BAR HARBOR — Changes to harbor rules that town officials say are largely geared toward controlling cruise ship tenders were passed 6-1 by the town council July 17.
Just one resident spoke during the public hearing on the changes. Andrew Keblinsky, who has tried unsuccessfully for years to run a tourist schooner, the Rachel B. Jackson, off the town pier, maintained that because taxpayers built the floats off the town pier, boat owners should be able to use the facility as they choose.
Town manager Dana Reed responded that the new language, which specifically prohibits passenger-for-hire boats from using the municipal floats, only clarifies what the ordinance has intended all along.
“As you’ve been told before, Mr. Keblinsky,” he said, “the intent here is to clearly state that no town float will be used for passenger-for-hire.”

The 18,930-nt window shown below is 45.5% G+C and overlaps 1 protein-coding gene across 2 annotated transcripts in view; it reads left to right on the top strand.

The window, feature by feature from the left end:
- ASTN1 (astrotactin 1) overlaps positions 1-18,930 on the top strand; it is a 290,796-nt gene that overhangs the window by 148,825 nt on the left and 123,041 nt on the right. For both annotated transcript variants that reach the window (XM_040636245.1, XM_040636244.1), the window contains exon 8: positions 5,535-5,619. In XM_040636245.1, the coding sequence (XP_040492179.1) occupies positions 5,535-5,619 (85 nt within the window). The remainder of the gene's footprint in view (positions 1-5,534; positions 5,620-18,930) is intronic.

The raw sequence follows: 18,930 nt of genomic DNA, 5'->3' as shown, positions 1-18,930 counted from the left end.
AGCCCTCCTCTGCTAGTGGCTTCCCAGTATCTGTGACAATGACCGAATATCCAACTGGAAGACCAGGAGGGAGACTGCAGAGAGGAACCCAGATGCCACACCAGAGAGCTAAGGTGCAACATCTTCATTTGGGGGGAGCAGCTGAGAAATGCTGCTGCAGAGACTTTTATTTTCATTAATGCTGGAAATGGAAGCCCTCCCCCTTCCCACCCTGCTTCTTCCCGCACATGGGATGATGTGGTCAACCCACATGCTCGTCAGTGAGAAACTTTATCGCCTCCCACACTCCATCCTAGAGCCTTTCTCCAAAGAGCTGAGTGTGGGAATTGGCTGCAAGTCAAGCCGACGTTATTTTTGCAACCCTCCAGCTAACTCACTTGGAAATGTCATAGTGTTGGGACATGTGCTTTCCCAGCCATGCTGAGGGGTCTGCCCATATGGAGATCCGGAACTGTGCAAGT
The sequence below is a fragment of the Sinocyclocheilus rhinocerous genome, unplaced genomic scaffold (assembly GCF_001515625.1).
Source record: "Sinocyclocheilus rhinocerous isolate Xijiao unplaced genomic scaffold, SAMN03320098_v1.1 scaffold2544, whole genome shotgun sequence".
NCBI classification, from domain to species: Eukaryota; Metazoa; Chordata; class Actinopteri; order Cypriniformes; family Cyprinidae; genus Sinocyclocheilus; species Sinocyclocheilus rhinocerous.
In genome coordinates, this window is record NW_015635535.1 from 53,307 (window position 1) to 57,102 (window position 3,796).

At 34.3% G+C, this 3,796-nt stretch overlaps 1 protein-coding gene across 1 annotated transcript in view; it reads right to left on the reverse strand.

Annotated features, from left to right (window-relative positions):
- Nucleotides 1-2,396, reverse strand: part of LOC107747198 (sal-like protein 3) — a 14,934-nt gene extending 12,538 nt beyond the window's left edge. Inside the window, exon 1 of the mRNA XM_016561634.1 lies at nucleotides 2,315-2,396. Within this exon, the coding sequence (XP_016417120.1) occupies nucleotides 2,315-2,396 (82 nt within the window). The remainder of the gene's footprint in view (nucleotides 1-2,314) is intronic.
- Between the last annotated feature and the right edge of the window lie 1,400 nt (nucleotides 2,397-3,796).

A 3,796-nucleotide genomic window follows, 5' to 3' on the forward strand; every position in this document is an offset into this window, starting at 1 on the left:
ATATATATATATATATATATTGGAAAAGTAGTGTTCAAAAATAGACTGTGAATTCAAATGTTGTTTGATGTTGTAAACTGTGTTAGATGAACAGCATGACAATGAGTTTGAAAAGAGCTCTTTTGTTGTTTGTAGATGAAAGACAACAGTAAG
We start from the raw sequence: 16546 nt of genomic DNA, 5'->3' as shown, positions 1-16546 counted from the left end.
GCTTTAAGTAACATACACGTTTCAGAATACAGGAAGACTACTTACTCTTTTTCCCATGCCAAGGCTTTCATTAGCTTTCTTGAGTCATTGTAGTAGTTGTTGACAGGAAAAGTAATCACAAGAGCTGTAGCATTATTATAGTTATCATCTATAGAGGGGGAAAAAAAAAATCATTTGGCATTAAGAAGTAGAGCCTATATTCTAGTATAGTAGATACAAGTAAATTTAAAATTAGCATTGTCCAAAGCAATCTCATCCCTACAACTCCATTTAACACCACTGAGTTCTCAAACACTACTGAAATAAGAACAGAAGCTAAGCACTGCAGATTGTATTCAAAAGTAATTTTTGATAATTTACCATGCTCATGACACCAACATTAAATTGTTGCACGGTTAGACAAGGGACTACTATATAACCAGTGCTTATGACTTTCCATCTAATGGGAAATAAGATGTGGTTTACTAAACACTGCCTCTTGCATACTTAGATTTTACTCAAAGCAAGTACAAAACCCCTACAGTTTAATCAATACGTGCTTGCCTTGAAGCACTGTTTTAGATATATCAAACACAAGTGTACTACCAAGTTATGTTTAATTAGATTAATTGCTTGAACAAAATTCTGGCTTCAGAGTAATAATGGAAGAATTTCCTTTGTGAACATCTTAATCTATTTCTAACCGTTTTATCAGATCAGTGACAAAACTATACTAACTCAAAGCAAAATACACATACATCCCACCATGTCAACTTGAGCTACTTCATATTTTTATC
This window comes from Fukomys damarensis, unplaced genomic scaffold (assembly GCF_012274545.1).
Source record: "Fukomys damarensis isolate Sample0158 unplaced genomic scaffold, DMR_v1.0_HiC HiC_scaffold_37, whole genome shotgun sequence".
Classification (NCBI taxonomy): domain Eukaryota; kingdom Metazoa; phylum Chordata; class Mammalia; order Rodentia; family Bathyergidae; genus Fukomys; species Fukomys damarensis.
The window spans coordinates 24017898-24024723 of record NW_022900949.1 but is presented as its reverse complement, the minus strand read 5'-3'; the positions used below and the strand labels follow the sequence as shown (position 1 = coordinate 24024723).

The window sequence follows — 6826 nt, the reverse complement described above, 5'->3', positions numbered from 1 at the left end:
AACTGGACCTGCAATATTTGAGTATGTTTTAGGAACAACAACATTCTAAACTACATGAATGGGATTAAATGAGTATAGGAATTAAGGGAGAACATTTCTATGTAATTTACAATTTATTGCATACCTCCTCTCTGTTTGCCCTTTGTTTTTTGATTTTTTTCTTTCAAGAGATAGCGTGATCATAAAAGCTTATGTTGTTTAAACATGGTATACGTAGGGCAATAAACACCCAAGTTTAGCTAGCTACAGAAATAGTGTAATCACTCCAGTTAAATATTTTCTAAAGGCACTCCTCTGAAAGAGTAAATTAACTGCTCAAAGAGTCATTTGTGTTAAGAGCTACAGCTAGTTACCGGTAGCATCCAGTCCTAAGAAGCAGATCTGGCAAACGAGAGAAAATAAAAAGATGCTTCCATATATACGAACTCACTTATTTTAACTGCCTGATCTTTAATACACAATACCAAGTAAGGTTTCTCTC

The most significant change, town officials said, adds “excessive and unnecessary prop wash” to a clause prohibiting interference with passage of vessels. The language was added to address problems with cruise ship tenders in the harbor, Mr. Reed said.
“The prop wash actually moves other vessels and endangers their operations in the harbor,” he said.
Mr. Keblinsky countered that the new language is too subjective. “I don’t think that the harbormaster has a merchant mariner’s license…and I don’t think he can tell me what’s safe and unsafe when it comes to loading and unloading passengers,” he said.